As a Four on the Enneagram, the Individualist, or Romantic, I am what you might call moody, defined by ever-shifting emotions, and motivated by the need to feel heard and understood. No matter the life circumstance, I often feel as though I am missing something – like I lack some fundamental character trait that others possess that allow them to get up every day and live a drama-free life. I often struggle in the tension between wanting to be fully known and fearing that no matter how vulnerable I am with others, I will never truly be loved for who I am. So I withdraw. And I project. And in the confines of my self-protective fantasy world, I imagine a future self who has everything figured out: she has found the mysterious secret others seem to possess, that elusive ability to remain content regardless of her circumstances. She’s calm, unruffled by her ever-changing emotions. She’s free of anxiety and her constant suspicion that others are judging her for being different. She’s self-forgetting and is no longer caught up in the tragic stories from her past or the ideal relationships and accomplishments she dreams about in the future. She just exists. She is connected to her body and she is healthy, happy, whole.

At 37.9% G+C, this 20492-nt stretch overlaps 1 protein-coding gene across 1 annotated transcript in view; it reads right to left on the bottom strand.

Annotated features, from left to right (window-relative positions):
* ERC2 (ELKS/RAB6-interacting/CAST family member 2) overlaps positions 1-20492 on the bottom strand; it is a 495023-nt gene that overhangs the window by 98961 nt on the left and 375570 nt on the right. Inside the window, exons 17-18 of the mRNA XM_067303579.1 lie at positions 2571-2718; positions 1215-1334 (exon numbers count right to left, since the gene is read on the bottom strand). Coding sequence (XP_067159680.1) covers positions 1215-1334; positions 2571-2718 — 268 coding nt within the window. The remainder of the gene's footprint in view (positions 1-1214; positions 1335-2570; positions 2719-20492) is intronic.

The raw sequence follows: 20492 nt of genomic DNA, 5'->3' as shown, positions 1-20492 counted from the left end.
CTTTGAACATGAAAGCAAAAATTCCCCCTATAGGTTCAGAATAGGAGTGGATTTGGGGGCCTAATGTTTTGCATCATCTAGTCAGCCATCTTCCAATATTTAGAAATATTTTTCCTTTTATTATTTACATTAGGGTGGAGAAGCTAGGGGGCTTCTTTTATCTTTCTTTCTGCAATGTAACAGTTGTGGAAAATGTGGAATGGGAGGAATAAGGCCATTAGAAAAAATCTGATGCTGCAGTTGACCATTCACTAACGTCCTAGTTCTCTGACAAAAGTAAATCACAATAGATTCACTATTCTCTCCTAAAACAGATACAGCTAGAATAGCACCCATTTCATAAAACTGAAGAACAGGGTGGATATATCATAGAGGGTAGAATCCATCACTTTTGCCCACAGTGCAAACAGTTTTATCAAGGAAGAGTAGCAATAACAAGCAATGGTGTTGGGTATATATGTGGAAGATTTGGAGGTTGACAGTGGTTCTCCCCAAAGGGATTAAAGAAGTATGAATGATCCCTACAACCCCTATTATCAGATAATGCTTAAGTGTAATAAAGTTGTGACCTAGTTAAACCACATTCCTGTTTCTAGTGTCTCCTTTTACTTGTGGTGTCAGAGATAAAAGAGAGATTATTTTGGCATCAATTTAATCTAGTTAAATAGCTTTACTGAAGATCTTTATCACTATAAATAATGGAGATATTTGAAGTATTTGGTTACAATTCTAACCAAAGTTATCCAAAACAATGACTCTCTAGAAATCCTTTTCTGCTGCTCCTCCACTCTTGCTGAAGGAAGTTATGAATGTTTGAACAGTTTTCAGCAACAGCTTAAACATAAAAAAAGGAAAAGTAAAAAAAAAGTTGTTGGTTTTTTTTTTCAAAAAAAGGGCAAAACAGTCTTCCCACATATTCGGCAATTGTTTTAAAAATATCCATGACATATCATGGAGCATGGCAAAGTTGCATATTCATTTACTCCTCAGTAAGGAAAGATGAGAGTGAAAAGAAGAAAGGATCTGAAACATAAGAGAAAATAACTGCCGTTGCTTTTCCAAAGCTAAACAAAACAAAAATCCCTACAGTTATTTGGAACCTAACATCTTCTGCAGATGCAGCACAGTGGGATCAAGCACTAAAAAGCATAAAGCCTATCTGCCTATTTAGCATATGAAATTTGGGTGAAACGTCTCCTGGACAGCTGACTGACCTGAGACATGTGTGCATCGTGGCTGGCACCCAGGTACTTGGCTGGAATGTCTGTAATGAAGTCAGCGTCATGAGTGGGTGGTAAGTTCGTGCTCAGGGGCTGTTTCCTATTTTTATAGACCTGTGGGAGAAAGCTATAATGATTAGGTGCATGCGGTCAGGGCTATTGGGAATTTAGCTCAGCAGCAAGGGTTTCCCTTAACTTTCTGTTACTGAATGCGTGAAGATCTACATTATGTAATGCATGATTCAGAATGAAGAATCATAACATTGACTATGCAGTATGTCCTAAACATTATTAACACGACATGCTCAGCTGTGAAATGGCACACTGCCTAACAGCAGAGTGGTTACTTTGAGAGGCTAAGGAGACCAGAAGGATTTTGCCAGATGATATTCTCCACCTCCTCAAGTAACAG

***

This year, I decided my guiding word is breathe. A simple, grounding reminder to a woman whose wheels never stop turning, whose emotions never seem to settle. Faced with deployment, solo parenting, and a lifetime of unknowns, I have finally realized I have got to get a handle on this inner turmoil I have often unknowingly exacerbated. Life is hard enough without trying so hard to emotionally color all of my experiences in the attempt to turn it into an epic work of art.